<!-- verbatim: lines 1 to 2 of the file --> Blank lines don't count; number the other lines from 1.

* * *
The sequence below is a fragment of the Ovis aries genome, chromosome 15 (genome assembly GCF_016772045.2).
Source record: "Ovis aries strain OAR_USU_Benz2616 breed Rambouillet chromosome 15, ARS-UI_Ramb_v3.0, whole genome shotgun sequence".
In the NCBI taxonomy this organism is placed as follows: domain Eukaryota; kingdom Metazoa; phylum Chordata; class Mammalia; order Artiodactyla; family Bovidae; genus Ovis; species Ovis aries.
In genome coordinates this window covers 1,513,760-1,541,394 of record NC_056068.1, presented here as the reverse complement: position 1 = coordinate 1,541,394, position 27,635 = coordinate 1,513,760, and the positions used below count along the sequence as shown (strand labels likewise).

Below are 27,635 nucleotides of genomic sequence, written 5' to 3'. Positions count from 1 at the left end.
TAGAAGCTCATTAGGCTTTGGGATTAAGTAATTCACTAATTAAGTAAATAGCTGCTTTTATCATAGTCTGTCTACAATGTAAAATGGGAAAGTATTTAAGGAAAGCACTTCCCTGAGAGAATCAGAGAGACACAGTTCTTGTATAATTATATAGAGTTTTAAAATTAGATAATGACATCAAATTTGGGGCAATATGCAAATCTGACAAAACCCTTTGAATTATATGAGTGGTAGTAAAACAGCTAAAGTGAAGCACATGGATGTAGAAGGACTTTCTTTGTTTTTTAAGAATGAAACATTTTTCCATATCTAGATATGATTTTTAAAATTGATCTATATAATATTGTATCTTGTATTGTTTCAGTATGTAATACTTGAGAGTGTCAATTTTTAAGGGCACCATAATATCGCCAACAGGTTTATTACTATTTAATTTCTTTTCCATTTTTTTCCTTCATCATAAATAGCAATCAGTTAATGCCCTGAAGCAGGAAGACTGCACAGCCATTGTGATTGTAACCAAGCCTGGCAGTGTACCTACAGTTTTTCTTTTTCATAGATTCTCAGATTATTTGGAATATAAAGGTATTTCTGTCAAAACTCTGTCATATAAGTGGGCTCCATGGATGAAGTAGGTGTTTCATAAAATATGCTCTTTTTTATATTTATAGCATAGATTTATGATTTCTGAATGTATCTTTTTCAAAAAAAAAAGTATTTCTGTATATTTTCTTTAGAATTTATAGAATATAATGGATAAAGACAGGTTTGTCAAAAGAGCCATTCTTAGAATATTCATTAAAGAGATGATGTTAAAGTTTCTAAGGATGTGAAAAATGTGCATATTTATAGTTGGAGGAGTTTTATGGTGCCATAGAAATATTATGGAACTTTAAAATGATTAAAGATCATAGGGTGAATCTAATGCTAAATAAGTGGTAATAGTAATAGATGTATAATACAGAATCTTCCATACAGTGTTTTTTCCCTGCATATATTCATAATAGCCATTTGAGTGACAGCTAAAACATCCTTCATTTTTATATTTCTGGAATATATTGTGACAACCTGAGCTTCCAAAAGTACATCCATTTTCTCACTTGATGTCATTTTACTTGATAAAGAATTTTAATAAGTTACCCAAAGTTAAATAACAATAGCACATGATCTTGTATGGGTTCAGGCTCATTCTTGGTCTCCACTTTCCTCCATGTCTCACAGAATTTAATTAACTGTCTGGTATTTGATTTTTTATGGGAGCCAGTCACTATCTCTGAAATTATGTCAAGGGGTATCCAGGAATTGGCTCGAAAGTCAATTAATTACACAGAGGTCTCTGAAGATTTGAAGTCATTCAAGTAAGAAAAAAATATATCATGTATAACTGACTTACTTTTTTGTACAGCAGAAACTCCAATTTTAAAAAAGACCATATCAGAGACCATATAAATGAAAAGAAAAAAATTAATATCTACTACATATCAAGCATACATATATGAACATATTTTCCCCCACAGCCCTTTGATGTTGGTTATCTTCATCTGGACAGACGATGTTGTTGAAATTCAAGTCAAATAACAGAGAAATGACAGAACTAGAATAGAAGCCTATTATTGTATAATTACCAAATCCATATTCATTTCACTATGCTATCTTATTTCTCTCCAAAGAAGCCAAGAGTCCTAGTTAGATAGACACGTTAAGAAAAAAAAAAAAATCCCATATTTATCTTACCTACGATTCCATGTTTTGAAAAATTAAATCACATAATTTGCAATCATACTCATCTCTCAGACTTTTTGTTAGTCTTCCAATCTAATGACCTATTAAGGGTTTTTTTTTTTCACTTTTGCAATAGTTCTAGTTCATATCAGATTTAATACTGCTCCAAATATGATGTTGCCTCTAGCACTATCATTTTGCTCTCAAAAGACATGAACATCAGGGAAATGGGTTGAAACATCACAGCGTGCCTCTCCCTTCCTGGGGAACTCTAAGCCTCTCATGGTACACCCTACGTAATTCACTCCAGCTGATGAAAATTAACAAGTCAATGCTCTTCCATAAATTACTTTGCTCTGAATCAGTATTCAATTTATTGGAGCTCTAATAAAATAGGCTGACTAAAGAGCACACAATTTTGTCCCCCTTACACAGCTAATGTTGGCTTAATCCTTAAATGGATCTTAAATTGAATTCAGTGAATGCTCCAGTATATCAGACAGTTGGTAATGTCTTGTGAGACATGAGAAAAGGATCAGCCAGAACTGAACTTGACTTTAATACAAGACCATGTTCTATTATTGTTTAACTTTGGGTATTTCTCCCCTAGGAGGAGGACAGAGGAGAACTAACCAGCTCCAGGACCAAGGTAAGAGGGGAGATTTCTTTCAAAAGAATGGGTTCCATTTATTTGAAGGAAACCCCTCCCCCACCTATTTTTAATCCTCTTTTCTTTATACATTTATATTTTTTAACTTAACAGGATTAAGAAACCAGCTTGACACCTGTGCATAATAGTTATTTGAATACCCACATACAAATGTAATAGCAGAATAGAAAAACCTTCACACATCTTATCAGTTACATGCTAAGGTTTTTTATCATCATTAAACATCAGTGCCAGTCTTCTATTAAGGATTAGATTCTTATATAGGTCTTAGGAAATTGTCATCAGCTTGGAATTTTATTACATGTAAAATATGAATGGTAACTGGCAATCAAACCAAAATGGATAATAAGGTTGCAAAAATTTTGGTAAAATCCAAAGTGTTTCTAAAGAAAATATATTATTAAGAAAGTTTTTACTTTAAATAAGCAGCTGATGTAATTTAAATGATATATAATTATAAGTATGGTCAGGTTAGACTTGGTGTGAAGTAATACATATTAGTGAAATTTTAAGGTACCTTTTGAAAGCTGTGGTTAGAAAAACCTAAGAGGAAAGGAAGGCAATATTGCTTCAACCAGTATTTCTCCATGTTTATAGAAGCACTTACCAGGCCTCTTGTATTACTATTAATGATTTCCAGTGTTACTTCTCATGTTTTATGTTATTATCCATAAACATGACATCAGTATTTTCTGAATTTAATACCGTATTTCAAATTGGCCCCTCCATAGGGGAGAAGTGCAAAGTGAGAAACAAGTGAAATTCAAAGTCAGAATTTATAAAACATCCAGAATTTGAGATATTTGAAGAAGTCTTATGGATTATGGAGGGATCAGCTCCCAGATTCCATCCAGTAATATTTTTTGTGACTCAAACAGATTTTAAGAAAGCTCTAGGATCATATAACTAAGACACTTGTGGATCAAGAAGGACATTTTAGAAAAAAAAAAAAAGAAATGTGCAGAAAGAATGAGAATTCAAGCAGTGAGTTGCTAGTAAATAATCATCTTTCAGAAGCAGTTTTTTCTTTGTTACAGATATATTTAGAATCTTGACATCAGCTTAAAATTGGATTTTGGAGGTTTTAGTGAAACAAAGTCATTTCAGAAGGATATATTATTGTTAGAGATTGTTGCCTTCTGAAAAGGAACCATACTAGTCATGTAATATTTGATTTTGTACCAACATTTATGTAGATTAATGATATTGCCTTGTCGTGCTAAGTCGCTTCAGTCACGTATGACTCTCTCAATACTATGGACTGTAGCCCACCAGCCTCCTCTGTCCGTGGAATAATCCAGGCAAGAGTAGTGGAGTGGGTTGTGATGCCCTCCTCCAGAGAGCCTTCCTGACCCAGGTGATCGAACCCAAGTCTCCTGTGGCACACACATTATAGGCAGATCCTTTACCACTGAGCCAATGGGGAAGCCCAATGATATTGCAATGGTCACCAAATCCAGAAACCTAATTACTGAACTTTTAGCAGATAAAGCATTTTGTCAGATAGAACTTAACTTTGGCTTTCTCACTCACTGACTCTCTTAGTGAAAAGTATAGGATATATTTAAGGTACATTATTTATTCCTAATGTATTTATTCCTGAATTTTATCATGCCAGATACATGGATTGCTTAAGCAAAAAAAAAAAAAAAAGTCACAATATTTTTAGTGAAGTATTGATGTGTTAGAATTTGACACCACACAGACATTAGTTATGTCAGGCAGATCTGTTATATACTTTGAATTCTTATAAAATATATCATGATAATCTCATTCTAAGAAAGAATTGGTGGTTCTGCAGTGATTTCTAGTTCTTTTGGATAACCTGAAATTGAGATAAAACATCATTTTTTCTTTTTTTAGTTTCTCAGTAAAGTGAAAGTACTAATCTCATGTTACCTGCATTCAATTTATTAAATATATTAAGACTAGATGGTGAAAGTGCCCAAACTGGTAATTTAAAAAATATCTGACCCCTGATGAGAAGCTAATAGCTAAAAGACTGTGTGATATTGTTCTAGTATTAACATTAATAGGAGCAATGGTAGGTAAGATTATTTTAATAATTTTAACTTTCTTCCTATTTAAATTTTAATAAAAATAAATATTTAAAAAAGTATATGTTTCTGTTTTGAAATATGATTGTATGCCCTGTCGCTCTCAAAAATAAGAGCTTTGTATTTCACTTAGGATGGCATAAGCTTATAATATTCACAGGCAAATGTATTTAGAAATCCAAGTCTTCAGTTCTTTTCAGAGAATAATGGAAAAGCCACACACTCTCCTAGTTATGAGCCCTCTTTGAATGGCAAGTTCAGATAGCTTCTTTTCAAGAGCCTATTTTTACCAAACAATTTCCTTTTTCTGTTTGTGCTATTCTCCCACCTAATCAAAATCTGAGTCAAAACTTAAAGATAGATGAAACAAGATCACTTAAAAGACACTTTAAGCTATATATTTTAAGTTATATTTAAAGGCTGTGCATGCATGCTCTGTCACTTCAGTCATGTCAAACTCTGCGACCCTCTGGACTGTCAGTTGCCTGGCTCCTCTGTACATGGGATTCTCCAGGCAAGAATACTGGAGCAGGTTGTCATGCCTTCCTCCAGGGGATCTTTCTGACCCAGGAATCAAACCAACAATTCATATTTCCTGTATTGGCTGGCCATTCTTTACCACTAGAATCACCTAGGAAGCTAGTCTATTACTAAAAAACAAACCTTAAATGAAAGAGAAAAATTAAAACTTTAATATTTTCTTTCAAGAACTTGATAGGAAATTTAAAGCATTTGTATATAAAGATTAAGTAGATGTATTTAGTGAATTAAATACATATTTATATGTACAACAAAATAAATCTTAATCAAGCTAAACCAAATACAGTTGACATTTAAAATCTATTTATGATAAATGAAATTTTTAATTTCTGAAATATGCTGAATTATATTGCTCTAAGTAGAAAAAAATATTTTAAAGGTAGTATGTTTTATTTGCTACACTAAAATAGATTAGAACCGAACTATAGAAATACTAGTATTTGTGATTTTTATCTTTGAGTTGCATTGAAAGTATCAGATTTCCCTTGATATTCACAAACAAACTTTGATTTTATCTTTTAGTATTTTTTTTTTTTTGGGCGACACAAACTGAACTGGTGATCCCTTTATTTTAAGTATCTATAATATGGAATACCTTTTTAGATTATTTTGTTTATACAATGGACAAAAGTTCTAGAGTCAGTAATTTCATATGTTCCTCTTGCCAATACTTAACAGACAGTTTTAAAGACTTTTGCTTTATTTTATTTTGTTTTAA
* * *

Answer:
The sequence below is a fragment of the Ovis aries genome, chromosome 15 (genome assembly GCF_016772045.2).
Source record: "Ovis aries strain OAR_USU_Benz2616 breed Rambouillet chromosome 15, ARS-UI_Ramb_v3.0, whole genome shotgun sequence".